- Doom of Hounds – the Infernal Hunt have scented your black, sinful soul – and it is for you that the blazing hounds howl. It is for you that the Duke of Hades saddle their obsidian steeds and sounds their horns. Nobody but the Doomed can hear the hounds baying – yet they ride out to claim you regardless.
- Doom of the Poet – speaking a sentence that does not rhyme sears your throat like molten lead, killing you. Can anyone maintain a poetic cadence for the rest of their days? Would anyone want to?
- Doom of Stone – a grey mote, like a pinprick of ice, appears on your flesh. It will spread. By the morning they will only wonder who commissioned such a hideous work for display.
- Doom of Horses – you are spooked, endlessly restless, your heart is bursting in your chest. To stop running for even an instant would prove fatal.
- Doom of the Black Sloth – The black sloth ventures out from its cave deep below Tartarus. It walks slowly, it sleeps often, it is utterly merciless. Hour by hour, day by day, it draws nearer. What horrors await the man who succumbs to its infernal embrace? Surely such a slow moving creature may be avoided? But for how long? How long?
Bloodheist NPCS don’t have numerical stats, skills, or a Doom level. I want to keep the dice rolls as player-focused as possible, because I’ve discovered I don’t really enjoy chucking dice around while I GM. I will occasionally use them as an oracle when I can’t decide how a situation should play out, but I mostly want to focus on game flow, narration, characterisation, and doing stupid voices. Therefore it’s important to me that Bloodheist NPCs don’t require me to roll dice to use them.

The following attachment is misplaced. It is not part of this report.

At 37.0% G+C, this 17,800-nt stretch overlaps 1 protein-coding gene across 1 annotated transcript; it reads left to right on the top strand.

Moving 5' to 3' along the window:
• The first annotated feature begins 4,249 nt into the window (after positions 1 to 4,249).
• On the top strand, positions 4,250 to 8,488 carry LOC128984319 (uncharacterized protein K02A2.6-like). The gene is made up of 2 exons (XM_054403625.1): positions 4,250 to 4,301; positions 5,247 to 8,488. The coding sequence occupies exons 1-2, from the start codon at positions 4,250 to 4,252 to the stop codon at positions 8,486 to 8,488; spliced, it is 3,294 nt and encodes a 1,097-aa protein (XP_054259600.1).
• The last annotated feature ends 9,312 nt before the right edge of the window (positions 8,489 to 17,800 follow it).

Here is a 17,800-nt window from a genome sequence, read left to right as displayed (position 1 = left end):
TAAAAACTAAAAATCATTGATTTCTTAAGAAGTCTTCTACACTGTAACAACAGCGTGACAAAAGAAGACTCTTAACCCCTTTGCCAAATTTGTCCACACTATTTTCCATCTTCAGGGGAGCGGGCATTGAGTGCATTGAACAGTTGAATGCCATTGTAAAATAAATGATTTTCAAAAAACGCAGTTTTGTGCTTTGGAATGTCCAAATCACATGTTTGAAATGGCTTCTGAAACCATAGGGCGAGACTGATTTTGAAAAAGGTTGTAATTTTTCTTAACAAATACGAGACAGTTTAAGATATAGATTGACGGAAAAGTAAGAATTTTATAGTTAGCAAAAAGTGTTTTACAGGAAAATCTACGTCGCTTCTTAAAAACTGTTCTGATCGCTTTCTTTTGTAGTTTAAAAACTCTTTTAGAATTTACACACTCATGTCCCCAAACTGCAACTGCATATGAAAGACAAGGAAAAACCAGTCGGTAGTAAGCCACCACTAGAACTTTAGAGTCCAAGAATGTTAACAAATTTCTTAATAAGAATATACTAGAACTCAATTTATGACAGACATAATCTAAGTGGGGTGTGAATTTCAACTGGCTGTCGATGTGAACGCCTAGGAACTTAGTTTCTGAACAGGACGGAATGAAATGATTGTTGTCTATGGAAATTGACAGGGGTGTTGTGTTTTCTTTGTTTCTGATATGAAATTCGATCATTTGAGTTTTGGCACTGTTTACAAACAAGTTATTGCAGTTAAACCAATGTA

Generic, no-names NPCs don’t get any details at all. I assume the reader is capable of imagining what a train conductor or fishmonger is able to accomplish. The players should be able to overcome most NPCs with a single roll of 6. More powerful NPCs, usually Vampires, might have a stat block that looks like this:
LADY CECILIA WINTERBLOOM. Vampire, House Winterbloom. Flowing red dress, pale white hair, elegant features. Selfish, vain, unobservant.
ANDREI THE BUTCHER. Vampire, Powerful Opponent, House Winterbloom. Dark suit, close-cropped hair, covered in tattoos. Silent, violent, watchful.
Pretty self explanatory I think. Vampire NPCs always need to be identified as such because human PCs can’t fight them head on. Then we have House allegiance, some physical and personality descriptors, and a note on how likely they are to notice subterfuge. Andrei’s Powerful Opponent tag indicates that he forces PCs to roll an extra Doom dice whenever they’re pitted against him. As they’re both powerful named vampires, I’d likely want the players to roll two or three full successes to put them down for good. Andrei especially I think should get back up for one last scare if they think they’ve killed him.
Hopefully this fills a few of the missing pieces from the rules I posted yesterday. Some playtest reports will come later in the week.